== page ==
[Crossref]

Qiao, X.

X. Qiao, Z. Shao, W. Bao, and Q. Rong, Sensors 17, 429 (2017).
[Crossref]

Riziotis, C.

I. J. G. Sparrow, P. G. R. Smith, G. D. Emmerson, S. P. Watts, and C. Riziotis, J. Sens. 2009, 607647 (2009).
[Crossref]

Rogers, H. L.

C. Holmes, J. C. Gates, L. G. Carpenter, H. L. Rogers, R. M. Parker, P. A. Cooper, S. Chaotan, F. R. M. Adikan, C. B. E. Gawith, and P. G. R. Smith, Meas. Sci. Technol. 26, 112001 (2015).
[Crossref]

C. Holmes, L. G. Carpenter, H. L. Rogers, I. J. G. Sparrow, J. C. Gates, and P. G. R. Smith, Opt. Express 19, 12462 (2011).
[Crossref]

Rong, Q.

X. Qiao, Z. Shao, W. Bao, and Q. Rong, Sensors 17, 429 (2017).
[Crossref]

Roriz, P.

S. Silva, P. Roriz, and O. Frazão, Photonics 1, 516 (2014).
[Crossref]

Ruifeng, Z.

D. Xiaowei and Z. Ruifeng, Opt. Laser Technol. 42, 214 (2010).
[Crossref]

Schroeder, K.

K. Schroeder, W. Ecke, R. Mueller, R. Willsch, and A. Andreev, Meas. Sci. Technol. 12, 757 (2001).
[Crossref]

Shao, Z.

X. Qiao, Z. Shao, W. Bao, and Q. Rong, Sensors 17, 429 (2017).
[Crossref]

Silva, S.

S. Silva, P. Roriz, and O. Frazão, Photonics 1, 516 (2014).
[Crossref]

Sipe, J. E.

Smith, P. G. R.

A. Jantzen, R. H. S. Bannerman, S. A. Berry, J. C. Gates, P. C. Gow, L. J. Boyd, P. G. R. Smith, and C. Holmes, Opt. Lett. 42, 3741 (2017).
[Crossref]

C. Holmes, A. Jantzen, A. C. Gray, L. G. Carpenter, P. C. Gow, S. G. Lynch, J. C. Gates, and P. G. R. Smith, IEEE Sens. J. 17, 6960 (2017).
[Crossref]

S. G. Lynch, C. Holmes, S. A. Berry, C. James, A. Jantzen, T. I. Ferreiro, and P. G. R. Smith, Opt. Express 24, 8391 (2016).
[Crossref]

C. Holmes, J. C. Gates, L. G. Carpenter, H. L. Rogers, R. M. Parker, P. A. Cooper, S. Chaotan, F. R. M. Adikan, C. B. E. Gawith, and P. G. R. Smith, Meas. Sci. Technol. 26, 112001 (2015).
[Crossref]

C. Holmes, J. C. Gates, and P. G. R. Smith, Opt. Express 22, 32150 (2014).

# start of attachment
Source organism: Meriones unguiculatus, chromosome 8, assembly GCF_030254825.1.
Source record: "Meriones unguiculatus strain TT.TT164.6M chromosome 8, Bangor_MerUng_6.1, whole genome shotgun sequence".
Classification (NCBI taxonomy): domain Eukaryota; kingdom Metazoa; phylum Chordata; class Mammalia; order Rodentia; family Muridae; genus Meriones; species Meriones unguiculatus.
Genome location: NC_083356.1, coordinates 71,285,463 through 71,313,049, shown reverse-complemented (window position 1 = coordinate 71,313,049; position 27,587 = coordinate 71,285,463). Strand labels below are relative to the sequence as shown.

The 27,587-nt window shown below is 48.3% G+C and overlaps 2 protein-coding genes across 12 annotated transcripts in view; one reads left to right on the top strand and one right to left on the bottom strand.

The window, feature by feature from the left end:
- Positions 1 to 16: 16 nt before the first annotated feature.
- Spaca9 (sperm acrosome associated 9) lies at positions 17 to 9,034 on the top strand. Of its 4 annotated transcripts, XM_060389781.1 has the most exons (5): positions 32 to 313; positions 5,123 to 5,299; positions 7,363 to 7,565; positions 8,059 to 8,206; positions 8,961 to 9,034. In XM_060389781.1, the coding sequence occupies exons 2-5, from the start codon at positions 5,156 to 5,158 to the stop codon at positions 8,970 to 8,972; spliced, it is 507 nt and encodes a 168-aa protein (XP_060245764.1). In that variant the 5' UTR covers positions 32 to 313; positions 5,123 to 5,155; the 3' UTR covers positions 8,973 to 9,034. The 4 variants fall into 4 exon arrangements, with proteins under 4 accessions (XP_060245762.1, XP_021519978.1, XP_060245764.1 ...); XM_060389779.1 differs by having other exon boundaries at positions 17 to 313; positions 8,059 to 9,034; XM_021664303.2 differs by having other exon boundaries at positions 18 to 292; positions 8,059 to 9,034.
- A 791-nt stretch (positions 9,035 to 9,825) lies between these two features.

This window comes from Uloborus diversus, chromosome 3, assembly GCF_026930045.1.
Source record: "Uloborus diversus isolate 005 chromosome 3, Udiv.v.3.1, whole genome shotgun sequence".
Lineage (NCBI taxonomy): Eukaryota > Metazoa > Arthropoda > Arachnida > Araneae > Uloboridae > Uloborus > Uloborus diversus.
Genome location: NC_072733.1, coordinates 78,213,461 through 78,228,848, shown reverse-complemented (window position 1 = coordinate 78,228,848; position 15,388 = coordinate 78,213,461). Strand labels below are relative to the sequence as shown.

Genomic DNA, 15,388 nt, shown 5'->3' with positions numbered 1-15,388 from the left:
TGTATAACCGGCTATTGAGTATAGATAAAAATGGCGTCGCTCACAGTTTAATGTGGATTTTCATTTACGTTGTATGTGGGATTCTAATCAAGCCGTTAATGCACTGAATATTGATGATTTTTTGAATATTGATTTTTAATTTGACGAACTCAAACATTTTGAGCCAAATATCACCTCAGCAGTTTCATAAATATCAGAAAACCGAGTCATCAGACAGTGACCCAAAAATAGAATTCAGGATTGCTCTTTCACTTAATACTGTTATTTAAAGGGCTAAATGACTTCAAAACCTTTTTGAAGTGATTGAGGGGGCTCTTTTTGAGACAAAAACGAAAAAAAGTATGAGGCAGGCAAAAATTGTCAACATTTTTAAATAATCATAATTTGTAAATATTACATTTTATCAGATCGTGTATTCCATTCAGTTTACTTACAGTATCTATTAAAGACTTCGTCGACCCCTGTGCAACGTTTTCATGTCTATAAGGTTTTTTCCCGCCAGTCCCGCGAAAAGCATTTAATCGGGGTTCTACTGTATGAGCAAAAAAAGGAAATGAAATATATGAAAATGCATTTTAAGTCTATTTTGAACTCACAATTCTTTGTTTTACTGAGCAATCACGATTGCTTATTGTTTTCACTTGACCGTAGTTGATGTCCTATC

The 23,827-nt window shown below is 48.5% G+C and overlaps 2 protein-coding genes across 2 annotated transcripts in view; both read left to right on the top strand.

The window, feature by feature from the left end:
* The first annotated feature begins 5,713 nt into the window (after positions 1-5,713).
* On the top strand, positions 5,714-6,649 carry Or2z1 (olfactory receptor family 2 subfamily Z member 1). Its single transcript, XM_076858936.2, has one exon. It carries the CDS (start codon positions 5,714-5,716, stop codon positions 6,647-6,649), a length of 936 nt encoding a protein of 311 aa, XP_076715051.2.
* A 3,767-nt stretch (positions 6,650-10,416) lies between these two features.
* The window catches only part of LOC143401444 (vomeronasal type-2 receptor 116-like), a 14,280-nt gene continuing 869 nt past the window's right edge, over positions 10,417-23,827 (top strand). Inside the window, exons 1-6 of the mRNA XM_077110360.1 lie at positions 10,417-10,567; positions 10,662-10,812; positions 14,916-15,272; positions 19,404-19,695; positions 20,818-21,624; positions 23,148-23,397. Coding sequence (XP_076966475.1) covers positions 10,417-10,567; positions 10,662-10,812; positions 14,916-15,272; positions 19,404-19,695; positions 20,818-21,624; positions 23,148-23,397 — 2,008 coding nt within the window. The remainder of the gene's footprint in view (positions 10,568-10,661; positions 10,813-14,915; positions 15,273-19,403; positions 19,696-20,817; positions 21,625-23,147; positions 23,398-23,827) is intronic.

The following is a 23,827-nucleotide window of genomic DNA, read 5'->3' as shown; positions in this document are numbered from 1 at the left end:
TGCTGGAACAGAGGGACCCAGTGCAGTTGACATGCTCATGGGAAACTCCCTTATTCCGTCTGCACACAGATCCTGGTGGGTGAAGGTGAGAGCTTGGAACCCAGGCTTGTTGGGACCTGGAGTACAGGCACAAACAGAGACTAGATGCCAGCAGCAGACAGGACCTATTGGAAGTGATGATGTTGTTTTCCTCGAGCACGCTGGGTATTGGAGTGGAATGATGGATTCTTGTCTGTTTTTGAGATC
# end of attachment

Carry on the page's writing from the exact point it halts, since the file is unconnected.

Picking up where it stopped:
[Crossref]

C. Holmes, L. G. Carpenter, H. L. Rogers, I. J. G. Sparrow, J. C. Gates, and P. G. R. Smith, Opt. Express 19, 12462 (2011).
[Crossref]

K. R. Daly, C. Holmes, J. C. Gates, P. G. R. Smith, and G. D’Alessandro, IEEE Photon. J. 3, 861 (2011).
[Crossref]

C. Holmes, K. R. Daly, I. J. G. Sparrow, J. C. Gates, G. D’Alessandro, and P. G. R. Smith, IEEE Photon. J. 3, 777 (2011).

I. J. G. Sparrow, P. G. R. Smith, G. D. Emmerson, S. P. Watts, and C. Riziotis, J. Sens. 2009, 607647 (2009).
[Crossref]

Sparrow, I. J. G.

D. Bhatta, A. A. Michel, M. Marti Villalba, G. D. Emmerson, I. J. G. Sparrow, E. A. Perkins, M. B. McDonnell, R. W. Ely, and G. A. Cartwright, Biosens. Bioelectron. 30, 78 (2011).
[Crossref]

C. Holmes, K. R. Daly, I. J. G. Sparrow, J. C. Gates, G. D’Alessandro, and P. G. R. Smith, IEEE Photon. J. 3, 777 (2011).

C. Holmes, L. G. Carpenter, H. L. Rogers, I. J. G. Sparrow, J. C. Gates, and P. G. R. Smith, Opt. Express 19, 12462 (2011).
[Crossref]

I. J. G. Sparrow, P. G. R. Smith, G. D. Emmerson, S. P. Watts, and C. Riziotis, J. Sens. 2009, 607647 (2009).
[Crossref]

Stefani, A.

Tai, B.

Tatam, R. P.

S. W. James and R. P. Tatam, Meas. Sci. Technol. 14, R49 (2003).
[Crossref]

Van Den Berg, F. G. A.

H. W. Yarranton, J. C. Okafor, D. P. Ortiz, and F. G. A. Van Den Berg, Energy Fuels 29, 5723 (2015).
[Crossref]

Wang, Z.

Watts, S. P.

I. J. G. Sparrow, P. G. R. Smith, G. D. Emmerson, S. P. Watts, and C. Riziotis, J. Sens. 2009, 607647 (2009).
[Crossref]

Willsch, R.

K. Schroeder, W. Ecke, R. Mueller, R. Willsch, and A. Andreev, Meas. Sci. Technol. 12, 757 (2001).
[Crossref]

Xiaowei, D.

D. Xiaowei and Z. Ruifeng, Opt. Laser Technol. 42, 214 (2010).
[Crossref]

Xu, Y.

W. Liang, Y. Huang, Y. Xu, R. K. Lee, and A. Yariv, Appl. Phys. Lett. 86, 151122 (2005).
[Crossref]

Yariv, A.

W. Liang, Y. Huang, Y. Xu, R. K. Lee, and A. Yariv, Appl. Phys. Lett. 86, 151122 (2005).
[Crossref]

Yarranton, H. W.

H. W. Yarranton, J. C. Okafor, D. P. Ortiz, and F. G. A. Van Den Berg, Energy Fuels 29, 5723 (2015).
[Crossref]

Yee, S. S.